The ArraySource is a read-only datasource for CakePHP's ORM which uses an array of records inside the Model classes. It was originally created by Juan Basso a couple of years ago. Since then it has been moved to the official CakePHP Datasources plugin and is compatible up to version 2.4.

It is pretty useful for things like statuses, genders or countries for example. These things are usually static and therefor ideal to move out of the database. Using the ArraySource you would still be able to use them in associations and they will be merged in when you do a find. It works with Containable as well. So it's a good replacement for ENUMs, which aren't supported by CakePHP.

Because the ArraySource uses the ORM to store the records you can always swap it out and use any other datasource like MySQL or PostgreSQL. Just place the records in your table and it becomes read/write without breaking anything. I sometimes fake a model first (similar to fixtures) and make a table later.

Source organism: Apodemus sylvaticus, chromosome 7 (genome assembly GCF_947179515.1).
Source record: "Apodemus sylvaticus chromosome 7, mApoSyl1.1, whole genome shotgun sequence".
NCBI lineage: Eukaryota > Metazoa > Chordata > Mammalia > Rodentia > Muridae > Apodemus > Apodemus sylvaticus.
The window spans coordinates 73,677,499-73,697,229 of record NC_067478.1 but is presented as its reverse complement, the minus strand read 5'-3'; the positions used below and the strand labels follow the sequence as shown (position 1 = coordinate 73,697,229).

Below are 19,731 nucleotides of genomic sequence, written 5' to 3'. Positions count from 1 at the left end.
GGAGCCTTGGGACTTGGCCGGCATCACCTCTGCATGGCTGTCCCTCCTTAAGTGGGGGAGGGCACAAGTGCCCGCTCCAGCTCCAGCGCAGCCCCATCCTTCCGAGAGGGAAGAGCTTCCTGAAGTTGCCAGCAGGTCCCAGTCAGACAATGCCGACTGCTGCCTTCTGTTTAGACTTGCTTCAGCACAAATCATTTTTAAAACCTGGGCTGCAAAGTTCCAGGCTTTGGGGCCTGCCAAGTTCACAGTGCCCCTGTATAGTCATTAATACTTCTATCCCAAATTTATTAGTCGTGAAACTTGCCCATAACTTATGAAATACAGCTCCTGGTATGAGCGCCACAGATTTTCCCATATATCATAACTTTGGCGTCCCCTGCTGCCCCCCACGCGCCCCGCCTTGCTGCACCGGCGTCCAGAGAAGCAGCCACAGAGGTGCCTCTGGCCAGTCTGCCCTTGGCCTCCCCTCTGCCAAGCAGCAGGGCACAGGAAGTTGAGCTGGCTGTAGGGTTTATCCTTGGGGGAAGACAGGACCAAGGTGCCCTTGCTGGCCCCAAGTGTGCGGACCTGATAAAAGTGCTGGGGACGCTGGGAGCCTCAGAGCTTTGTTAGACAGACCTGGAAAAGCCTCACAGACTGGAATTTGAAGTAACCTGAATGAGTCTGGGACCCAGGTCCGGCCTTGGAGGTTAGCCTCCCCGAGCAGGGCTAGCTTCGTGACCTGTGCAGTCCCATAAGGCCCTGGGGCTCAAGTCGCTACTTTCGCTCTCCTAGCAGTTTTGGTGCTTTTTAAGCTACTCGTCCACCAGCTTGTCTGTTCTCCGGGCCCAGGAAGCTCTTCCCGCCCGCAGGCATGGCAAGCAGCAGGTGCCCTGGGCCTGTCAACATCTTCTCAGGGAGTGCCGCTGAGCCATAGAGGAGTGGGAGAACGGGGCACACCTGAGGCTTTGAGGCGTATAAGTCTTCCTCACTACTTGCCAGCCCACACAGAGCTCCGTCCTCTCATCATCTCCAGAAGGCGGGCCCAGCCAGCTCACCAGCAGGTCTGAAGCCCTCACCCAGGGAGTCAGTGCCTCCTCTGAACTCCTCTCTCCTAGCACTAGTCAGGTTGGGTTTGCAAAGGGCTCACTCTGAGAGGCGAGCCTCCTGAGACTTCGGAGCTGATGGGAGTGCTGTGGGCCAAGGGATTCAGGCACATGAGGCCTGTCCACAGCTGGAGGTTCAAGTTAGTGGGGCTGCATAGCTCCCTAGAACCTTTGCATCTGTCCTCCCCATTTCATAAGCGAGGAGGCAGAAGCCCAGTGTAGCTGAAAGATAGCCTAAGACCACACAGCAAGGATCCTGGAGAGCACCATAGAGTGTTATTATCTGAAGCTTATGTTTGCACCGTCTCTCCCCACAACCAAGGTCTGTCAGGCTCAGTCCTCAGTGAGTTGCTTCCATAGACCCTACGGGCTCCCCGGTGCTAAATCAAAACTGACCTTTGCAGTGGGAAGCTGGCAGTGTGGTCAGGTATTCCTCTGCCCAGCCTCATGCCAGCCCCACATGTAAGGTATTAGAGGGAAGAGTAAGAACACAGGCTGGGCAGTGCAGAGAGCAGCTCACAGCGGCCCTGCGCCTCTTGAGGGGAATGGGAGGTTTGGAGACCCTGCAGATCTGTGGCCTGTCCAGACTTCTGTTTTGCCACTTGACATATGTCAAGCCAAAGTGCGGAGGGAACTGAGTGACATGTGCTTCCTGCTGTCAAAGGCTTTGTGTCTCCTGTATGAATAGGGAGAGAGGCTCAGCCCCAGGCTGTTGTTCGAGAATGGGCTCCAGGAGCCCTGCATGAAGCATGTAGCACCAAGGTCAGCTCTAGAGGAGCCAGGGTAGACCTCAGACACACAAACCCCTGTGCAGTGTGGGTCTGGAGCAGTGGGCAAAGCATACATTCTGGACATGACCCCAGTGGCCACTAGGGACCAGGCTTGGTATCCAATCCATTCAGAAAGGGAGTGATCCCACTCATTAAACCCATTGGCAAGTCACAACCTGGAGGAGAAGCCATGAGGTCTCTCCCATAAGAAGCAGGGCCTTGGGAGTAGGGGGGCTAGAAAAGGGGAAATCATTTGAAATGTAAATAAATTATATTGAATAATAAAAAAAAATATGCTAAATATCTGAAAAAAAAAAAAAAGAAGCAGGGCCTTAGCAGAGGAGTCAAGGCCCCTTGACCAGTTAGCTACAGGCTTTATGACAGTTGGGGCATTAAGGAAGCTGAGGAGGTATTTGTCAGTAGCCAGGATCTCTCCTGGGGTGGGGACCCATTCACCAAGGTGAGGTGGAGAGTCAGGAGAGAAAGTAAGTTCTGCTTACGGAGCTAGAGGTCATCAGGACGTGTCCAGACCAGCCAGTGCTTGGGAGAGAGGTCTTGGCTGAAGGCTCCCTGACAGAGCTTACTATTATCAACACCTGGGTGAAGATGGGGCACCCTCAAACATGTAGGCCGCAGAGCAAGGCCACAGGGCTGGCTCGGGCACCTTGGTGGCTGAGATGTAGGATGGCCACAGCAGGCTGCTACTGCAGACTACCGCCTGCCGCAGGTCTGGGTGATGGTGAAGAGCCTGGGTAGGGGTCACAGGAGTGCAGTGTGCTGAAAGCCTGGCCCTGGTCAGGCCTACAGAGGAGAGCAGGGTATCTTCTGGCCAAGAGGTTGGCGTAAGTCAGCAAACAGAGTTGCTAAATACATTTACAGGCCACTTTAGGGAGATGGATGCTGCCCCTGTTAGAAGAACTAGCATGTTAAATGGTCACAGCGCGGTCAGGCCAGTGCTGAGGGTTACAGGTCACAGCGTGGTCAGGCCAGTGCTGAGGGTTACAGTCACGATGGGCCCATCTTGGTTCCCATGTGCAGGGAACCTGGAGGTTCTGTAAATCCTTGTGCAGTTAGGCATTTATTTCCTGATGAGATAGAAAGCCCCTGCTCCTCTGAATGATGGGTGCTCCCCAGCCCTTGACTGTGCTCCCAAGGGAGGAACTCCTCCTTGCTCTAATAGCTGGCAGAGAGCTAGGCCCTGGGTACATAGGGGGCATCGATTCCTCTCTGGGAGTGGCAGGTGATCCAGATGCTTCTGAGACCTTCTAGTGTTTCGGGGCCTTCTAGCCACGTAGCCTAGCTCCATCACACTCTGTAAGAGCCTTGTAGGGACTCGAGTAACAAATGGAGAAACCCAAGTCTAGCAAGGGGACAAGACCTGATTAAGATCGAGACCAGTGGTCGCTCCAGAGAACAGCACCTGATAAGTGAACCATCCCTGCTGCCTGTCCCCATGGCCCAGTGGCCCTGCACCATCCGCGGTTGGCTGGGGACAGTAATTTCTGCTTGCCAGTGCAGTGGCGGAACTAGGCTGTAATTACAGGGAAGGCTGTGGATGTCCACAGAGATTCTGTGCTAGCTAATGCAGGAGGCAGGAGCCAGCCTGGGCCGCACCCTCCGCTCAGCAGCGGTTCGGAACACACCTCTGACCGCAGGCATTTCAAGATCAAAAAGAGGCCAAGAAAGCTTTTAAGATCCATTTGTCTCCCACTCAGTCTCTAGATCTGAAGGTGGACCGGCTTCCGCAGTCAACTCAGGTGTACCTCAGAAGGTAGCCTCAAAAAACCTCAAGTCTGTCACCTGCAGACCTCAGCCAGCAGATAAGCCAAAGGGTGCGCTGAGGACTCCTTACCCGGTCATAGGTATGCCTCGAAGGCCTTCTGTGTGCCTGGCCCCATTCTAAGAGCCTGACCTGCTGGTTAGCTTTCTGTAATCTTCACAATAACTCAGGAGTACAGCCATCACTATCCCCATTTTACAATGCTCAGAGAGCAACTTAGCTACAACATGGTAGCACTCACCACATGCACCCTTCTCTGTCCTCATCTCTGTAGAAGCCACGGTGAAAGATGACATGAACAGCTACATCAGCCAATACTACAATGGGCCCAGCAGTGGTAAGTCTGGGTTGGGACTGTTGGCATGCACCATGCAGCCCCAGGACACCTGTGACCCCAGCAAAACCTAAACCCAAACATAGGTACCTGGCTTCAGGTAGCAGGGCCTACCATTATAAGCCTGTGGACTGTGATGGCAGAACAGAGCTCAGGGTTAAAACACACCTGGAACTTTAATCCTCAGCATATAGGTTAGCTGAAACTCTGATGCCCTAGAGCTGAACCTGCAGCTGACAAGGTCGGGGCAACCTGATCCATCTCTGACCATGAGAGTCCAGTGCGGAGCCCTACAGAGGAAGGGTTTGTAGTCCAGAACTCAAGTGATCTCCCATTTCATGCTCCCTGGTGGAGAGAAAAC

Another benefit of using the ArraySource is that you can translate the records in your code (with the __*() functions) instead of having to setup the Translate behavior. This means your development is even more rapid and you have versioning on your records.

Setup is really easy and works the same as any datasource. Clone the plugin into your plugins directory as "Datasources" and just add something like the following in your Config/database.php:

<?php
public $array = [
    'datasource' => 'Datasources.ArraySource'
];
?>

Now you can create an array model like this:

<?php
class OrderStatus extends AppModel {
    public $useDbConfig = 'array';
    public $hasMany = ['Order'];
    public $records = [
        ['id' => 1, 'name' => 'open'],
        ['id' => 2, 'name' => 'paid'],
        ['id' => 3, 'name' => 'shipped']
    ];
}
?>

You obviously need a belongsTo association in your Order model as well to query it correctly, but once you have that you can do anything you can do with a normal model as well. Except for SQL functions, real joins and writes of course. If you check the tests you can see some of the possibilities.